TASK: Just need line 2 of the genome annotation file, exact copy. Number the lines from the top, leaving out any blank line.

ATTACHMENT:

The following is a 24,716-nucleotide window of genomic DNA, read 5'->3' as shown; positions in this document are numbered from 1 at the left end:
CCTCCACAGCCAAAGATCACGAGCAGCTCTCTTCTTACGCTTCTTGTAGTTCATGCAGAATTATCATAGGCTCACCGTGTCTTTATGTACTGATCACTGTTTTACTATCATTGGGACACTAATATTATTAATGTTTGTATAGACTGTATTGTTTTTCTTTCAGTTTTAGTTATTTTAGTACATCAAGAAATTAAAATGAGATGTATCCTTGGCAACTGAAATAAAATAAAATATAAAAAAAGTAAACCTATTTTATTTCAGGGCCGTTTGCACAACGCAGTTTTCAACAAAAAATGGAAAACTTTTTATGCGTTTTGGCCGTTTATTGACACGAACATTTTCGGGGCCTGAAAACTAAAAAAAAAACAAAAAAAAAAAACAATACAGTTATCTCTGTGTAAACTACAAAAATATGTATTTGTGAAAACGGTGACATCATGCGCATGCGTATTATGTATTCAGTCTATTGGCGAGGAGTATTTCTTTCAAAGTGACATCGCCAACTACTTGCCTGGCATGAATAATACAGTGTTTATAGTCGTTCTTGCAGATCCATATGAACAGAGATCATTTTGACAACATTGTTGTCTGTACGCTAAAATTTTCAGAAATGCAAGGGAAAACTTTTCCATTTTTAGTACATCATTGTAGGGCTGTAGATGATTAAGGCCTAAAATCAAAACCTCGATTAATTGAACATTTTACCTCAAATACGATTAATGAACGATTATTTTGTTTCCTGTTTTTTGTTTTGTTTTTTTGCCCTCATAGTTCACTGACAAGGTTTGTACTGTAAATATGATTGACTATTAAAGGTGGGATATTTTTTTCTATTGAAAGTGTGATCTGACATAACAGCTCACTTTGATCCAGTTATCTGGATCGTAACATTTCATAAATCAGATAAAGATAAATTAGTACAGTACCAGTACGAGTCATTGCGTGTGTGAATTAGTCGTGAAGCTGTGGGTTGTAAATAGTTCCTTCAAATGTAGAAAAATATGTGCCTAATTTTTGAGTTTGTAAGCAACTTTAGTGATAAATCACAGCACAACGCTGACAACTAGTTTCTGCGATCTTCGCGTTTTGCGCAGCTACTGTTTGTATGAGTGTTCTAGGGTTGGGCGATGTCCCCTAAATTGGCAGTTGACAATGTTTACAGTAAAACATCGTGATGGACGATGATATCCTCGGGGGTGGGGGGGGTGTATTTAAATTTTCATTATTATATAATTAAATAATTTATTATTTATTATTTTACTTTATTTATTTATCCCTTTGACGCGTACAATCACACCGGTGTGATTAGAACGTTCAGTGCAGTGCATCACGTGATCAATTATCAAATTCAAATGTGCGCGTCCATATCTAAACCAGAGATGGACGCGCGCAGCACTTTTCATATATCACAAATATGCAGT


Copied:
CCTCCACAGCCAAAGATCACGAGCAGCTCTCTTCTTACGCTTCTTGTAGTTCATGCAGAATTATCATAGGCTCACCGTGTCTTTATGTACTGATCACTGTTTTACTATCATTGGGACACTAATATTATTAATGTTTGTATAGACTGTATTGTTTTTCTTTCAGTTTTAGTTATTTTAGTACATCAAGAAATTAAAATGAGATGTATCCTTGGCAACTGAAATAAAATAAAATATAAAAAAAGTAAACCTATTTTATTTCAGGGCCGTTTGCACAACGCAGTTTTCAACAAAAAATGGAAAACTTTTTATGCGTTTTGGCCGTTTATTGACACGAACATTTTCGGGGCCTGAAAACTAAAAAAAAAACAAAAAAAAAAAACAATACAGTTATCTCTGTGTAAACTACAAAAATATGTATTTGTGAAAACGGTGACATCATGCGCATGCGTATTATGTATTCAGTCTATTGGCGAGGAGTATTTCTTTCAAAGTGACATCGCCAACTACTTGCCTGGCATGAATAATACAGTGTTTATAGTCGTTCTTGCAGATCCATATGAACAGAGATCATTTTGACAACATTGTTGTCTGTACGCTAAAATTTTCAGAAATGCAAGGGAAAACTTTTCCATTTTTAGTACATCATTGTAGGGCTGTAGATGATTAAGGCCTAAAATCAAAACCTCGATTAATTGAACATTTTACCTCAAATACGATTAATGAACGATTATTTTGTTTCCTGTTTTTTGTTTTGTTTTTTTGCCCTCATAGTTCACTGACAAGGTTTGTACTGTAAATATGATTGACTATTAAAGGTGGGATATTTTTTTCTATTGAAAGTGTGATCTGACATAACAGCTCACTTTGATCCAGTTATCTGGATCGTAACATTTCATAAATCAGATAAAGATAAATTAGTACAGTACCAGTACGAGTCATTGCGTGTGTGAATTAGTCGTGAAGCTGTGGGTTGTAAATAGTTCCTTCAAATGTAGAAAAATATGTGCCTAATTTTTGAGTTTGTAAGCAACTTTAGTGATAAATCACAGCACAACGCTGACAACTAGTTTCTGCGATCTTCGCGTTTTGCGCAGCTACTGTTTGTATGAGTGTTCTAGGGTTGGGCGATGTCCCCTAAATTGGCAGTTGACAATGTTTACAGTAAAACATCGTGATGGACGATGATATCCTCGGGGGTGGGGGGGGTGTATTTAAATTTTCATTATTATATAATTAAATAATTTATTATTTATTATTTTACTTTATTTATTTATCCCTTTGACGCGTACAATCACACCGGTGTGATTAGAACGTTCAGTGCAGTGCATCACGTGATCAATTATCAAATTCAAATGTGCGCGTCCATATCTAAACCAGAGATGGACGCGCGCAGCACTTTTCATATATCACAAATATGCAGT